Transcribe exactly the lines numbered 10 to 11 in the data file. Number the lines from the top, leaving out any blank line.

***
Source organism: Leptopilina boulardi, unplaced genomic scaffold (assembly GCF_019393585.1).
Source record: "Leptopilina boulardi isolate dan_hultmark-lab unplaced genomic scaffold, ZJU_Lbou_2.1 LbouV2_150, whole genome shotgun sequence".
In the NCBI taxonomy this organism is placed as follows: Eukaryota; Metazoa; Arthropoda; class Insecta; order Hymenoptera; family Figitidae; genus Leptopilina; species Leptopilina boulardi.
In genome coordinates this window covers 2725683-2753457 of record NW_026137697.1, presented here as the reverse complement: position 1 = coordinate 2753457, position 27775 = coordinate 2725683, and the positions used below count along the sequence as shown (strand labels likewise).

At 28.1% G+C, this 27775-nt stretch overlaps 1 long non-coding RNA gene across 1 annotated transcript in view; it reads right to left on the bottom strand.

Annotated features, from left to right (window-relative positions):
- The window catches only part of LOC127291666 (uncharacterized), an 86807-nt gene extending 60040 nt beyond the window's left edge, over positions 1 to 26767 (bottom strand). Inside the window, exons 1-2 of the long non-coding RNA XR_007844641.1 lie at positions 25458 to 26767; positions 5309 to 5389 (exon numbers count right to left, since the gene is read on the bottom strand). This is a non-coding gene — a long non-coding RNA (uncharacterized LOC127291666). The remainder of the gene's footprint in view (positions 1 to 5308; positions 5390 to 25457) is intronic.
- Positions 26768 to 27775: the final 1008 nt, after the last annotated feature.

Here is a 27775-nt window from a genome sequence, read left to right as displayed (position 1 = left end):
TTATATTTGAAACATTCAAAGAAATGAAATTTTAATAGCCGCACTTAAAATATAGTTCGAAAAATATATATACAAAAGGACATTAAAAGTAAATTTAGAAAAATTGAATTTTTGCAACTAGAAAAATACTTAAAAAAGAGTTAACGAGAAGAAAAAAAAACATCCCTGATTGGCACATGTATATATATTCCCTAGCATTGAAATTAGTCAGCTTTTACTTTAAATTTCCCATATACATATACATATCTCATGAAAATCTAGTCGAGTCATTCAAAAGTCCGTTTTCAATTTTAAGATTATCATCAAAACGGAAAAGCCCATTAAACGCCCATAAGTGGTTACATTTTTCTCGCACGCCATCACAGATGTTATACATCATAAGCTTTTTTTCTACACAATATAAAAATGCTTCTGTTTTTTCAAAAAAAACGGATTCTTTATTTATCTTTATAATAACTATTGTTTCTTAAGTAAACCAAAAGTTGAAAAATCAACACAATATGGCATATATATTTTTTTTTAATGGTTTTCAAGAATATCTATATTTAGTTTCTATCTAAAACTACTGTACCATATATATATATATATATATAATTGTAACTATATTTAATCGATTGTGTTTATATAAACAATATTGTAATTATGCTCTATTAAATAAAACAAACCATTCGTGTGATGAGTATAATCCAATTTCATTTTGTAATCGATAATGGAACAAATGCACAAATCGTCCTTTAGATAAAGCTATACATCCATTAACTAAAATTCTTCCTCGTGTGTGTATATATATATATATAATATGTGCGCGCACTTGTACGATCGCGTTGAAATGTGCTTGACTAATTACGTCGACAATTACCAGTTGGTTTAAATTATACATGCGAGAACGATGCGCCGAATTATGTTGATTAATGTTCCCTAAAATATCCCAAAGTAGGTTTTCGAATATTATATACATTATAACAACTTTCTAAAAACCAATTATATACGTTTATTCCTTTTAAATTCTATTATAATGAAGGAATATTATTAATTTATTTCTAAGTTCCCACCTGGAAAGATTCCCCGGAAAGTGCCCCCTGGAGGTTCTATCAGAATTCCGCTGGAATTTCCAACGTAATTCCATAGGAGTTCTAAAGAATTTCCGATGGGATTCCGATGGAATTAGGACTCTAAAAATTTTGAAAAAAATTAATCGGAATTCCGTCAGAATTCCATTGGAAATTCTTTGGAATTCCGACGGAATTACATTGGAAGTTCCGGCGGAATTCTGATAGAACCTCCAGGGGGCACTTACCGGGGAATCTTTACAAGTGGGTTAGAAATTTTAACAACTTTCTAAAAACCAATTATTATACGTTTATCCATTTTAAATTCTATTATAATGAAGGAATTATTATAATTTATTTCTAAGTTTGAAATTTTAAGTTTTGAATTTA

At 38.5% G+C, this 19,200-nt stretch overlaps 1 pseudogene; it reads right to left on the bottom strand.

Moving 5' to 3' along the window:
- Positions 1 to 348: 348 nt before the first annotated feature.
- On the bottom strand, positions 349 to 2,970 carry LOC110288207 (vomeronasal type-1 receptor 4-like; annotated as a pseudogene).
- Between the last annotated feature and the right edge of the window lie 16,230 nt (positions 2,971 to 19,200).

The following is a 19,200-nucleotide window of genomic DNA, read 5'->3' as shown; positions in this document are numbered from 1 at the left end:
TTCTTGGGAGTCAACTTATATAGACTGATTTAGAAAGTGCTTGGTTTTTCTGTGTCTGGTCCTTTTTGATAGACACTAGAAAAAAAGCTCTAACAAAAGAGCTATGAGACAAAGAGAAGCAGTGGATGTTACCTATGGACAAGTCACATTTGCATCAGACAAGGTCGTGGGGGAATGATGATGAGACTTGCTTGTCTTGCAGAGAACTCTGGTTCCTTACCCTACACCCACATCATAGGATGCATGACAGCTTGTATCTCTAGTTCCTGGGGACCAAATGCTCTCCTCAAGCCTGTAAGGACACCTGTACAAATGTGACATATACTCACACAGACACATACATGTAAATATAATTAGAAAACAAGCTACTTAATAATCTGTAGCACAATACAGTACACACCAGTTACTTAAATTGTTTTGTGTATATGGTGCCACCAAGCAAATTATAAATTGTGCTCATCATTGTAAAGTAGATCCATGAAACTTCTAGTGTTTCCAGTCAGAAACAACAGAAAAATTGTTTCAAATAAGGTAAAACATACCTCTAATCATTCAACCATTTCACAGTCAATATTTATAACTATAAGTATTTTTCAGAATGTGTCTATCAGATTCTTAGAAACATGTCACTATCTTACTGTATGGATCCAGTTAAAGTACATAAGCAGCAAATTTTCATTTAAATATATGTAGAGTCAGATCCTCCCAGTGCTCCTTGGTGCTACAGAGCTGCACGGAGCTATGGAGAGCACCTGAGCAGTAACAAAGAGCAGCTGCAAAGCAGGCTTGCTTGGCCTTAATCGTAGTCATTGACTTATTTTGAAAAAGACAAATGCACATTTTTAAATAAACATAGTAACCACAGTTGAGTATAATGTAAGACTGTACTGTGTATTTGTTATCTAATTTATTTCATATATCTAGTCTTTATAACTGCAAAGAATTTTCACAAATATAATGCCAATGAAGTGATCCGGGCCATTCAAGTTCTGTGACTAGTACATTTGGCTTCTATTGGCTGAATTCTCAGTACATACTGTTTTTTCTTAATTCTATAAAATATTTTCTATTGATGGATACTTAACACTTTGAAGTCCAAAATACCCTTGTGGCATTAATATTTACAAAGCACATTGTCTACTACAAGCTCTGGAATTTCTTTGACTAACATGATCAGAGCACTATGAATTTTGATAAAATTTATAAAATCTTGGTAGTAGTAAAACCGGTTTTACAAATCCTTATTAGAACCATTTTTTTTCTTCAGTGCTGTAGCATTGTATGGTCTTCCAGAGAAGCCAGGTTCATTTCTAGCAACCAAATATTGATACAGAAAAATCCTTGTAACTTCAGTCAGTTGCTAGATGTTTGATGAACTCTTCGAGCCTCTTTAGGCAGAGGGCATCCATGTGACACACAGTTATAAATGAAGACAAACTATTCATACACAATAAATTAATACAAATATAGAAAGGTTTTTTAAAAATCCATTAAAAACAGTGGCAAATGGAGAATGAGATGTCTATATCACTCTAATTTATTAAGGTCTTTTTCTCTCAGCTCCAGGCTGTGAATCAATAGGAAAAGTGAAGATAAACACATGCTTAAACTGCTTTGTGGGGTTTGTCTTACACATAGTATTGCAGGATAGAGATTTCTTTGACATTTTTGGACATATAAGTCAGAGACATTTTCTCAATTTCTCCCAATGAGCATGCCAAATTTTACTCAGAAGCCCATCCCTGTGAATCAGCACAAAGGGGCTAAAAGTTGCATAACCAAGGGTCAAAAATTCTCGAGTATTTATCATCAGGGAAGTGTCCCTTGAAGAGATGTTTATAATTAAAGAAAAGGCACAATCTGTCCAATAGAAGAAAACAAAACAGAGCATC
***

TTATATTTGAAACATTCAAAGAAATGAAATTTTAATAGCCGCACTTAAAATATAGTTCGAAAAATATATATACAAAAGGACATTAAAAGTAAATTTAGAAAAATTGAATTTTTGCAACTAGAAAAATACTTAAAAAAGAGTTAACGAGAAGAAAAAAAAACATCCCTGATTGGCACATGTATATATATTCCCTAGCATTGAAATTAGTCAGCTTTTACTTTAAATTTCCCATATACATATACATATCTCATGAAAATCTAGTCGAGTCATTCAAAAGTCCGTTTTCAATTTTAAGATTATCATCAAAACGGAAAAGCCCATTAAACGCCCATAAGTGGTTACATTTTTCTCGCACGCCATCACAGATGTTATACATCATAAGCTTTTTTTCTACACAATATAAAAATGCTTCTGTTTTTTCAAAAAAAACGGATTCTTTATTTATCTTTATAATAACTATTGTTTCTTAAGTAAACCAAAAGTTGAAAAATCAACACAATATGGCATATATATTTTTTTTTAATGGTTTTCAAGAATATCTATATTTAGTTTCTATCTAAAACTACTGTACCATATATATATATATATATATAATTGTAACTATATTTAATCGATTGTGTTTATATAAACAATATTGTAATTATGCTCTATTAAATAAAACAAACCATTCGTGTGATGAGTATAATCCAATTTCATTTTGTAATCGATAATGGAACAAATGCACAAATCGTCCTTTAGATAAAGCTATACATCCATTAACTAAAATTCTTCCTCGTGTGTGTATATATATATATATAATATGTGCGCGCACTTGTACGATCGCGTTGAAATGTGCTTGACTAATTACGTCGACAATTACCAGTTGGTTTAAATTATACATGCGAGAACGATGCGCCGAATTATGTTGATTAATGTTCCCTAAAATATCCCAAAGTAGGTTTTCGAATATTATATACATTATAACAACTTTCTAAAAACCAATTATATACGTTTATTCCTTTTAAATTCTATTATAATGAAGGAATATTATTAATTTATTTCTAAGTTCCCACCTGGAAAGATTCCCCGGAAAGTGCCCCCTGGAGGTTCTATCAGAATTCCGCTGGAATTTCCAACGTAATTCCATAGGAGTTCTAAAGAATTTCCGATGGGATTCCGATGGAATTAGGACTCTAAAAATTTTGAAAAAAATTAATCGGAATTCCGTCAGAATTCCATTGGAAATTCTTTGGAATTCCGACGGAATTACATTGGAAGTTCCGGCGGAATTCTGATAGAACCTCCAGGGGGCACTTACCGGGGAATCTTTACAAGTGGGTTAGAAATTTTAACAACTTTCTAAAAACCAATTATTATACGTTTATCCATTTTAAATTCTATTATAATGAAGGAATTATTATAATTTATTTCTAAGTTTGAAATTTTAAGTTTTGAATTTA

At 38.5% G+C, this 19,200-nt stretch overlaps 1 pseudogene; it reads right to left on the bottom strand.